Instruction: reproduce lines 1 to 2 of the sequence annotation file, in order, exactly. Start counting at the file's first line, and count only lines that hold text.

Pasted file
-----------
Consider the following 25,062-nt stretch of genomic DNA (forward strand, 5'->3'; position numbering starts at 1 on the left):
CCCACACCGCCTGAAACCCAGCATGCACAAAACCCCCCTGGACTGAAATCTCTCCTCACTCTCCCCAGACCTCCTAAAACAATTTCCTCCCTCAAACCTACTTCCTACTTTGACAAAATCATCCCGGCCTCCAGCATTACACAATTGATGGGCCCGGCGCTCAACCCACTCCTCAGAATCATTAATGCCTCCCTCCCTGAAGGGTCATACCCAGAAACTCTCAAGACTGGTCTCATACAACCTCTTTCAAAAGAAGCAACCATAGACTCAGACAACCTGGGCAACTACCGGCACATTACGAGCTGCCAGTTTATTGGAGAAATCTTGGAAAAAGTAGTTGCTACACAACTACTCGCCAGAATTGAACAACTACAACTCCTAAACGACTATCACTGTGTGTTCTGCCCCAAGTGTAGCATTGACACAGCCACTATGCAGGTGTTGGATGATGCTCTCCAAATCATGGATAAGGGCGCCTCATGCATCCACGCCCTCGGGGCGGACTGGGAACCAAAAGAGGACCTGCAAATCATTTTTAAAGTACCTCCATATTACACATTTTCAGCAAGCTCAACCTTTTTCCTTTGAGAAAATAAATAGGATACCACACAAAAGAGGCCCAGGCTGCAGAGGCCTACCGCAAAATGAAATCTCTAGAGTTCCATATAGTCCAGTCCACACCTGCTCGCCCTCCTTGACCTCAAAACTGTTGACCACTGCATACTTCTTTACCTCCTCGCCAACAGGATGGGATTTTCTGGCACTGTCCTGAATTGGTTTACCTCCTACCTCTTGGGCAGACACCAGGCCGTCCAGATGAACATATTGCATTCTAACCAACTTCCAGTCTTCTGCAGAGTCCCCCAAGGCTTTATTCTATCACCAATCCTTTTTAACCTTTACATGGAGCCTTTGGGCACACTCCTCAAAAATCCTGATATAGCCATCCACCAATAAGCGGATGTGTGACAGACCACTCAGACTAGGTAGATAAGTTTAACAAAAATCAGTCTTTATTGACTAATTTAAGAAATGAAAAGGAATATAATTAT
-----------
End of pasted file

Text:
Consider the following 25,062-nt stretch of genomic DNA (forward strand, 5'->3'; position numbering starts at 1 on the left):
CCCACACCGCCTGAAACCCAGCATGCACAAAACCCCCCTGGACTGAAATCTCTCCTCACTCTCCCCAGACCTCCTAAAACAATTTCCTCCCTCAAACCTACTTCCTACTTTGACAAAATCATCCCGGCCTCCAGCATTACACAATTGATGGGCCCGGCGCTCAACCCACTCCTCAGAATCATTAATGCCTCCCTCCCTGAAGGGTCATACCCAGAAACTCTCAAGACTGGTCTCATACAACCTCTTTCAAAAGAAGCAACCATAGACTCAGACAACCTGGGCAACTACCGGCACATTACGAGCTGCCAGTTTATTGGAGAAATCTTGGAAAAAGTAGTTGCTACACAACTACTCGCCAGAATTGAACAACTACAACTCCTAAACGACTATCACTGTGTGTTCTGCCCCAAGTGTAGCATTGACACAGCCACTATGCAGGTGTTGGATGATGCTCTCCAAATCATGGATAAGGGCGCCTCATGCATCCACGCCCTCGGGGCGGACTGGGAACCAAAAGAGGACCTGCAAATCATTTTTAAAGTACCTCCATATTACACATTTTCAGCAAGCTCAACCTTTTTCCTTTGAGAAAATAAATAGGATACCACACAAAAGAGGCCCAGGCTGCAGAGGCCTACCGCAAAATGAAATCTCTAGAGTTCCATATAGTCCAGTCCACACCTGCTCGCCCTCCTTGACCTCAAAACTGTTGACCACTGCATACTTCTTTACCTCCTCGCCAACAGGATGGGATTTTCTGGCACTGTCCTGAATTGGTTTACCTCCTACCTCTTGGGCAGACACCAGGCCGTCCAGATGAACATATTGCATTCTAACCAACTTCCAGTCTTCTGCAGAGTCCCCCAAGGCTTTATTCTATCACCAATCCTTTTTAACCTTTACATGGAGCCTTTGGGCACACTCCTCAAAAATCCTGATATAGCCATCCACCAATAAGCGGATGTGTGACAGACCACTCAGACTAGGTAGATAAGTTTAACAAAAATCAGTCTTTATTGACTAATTTAAGAAATGAAAAGGAATATAATTAT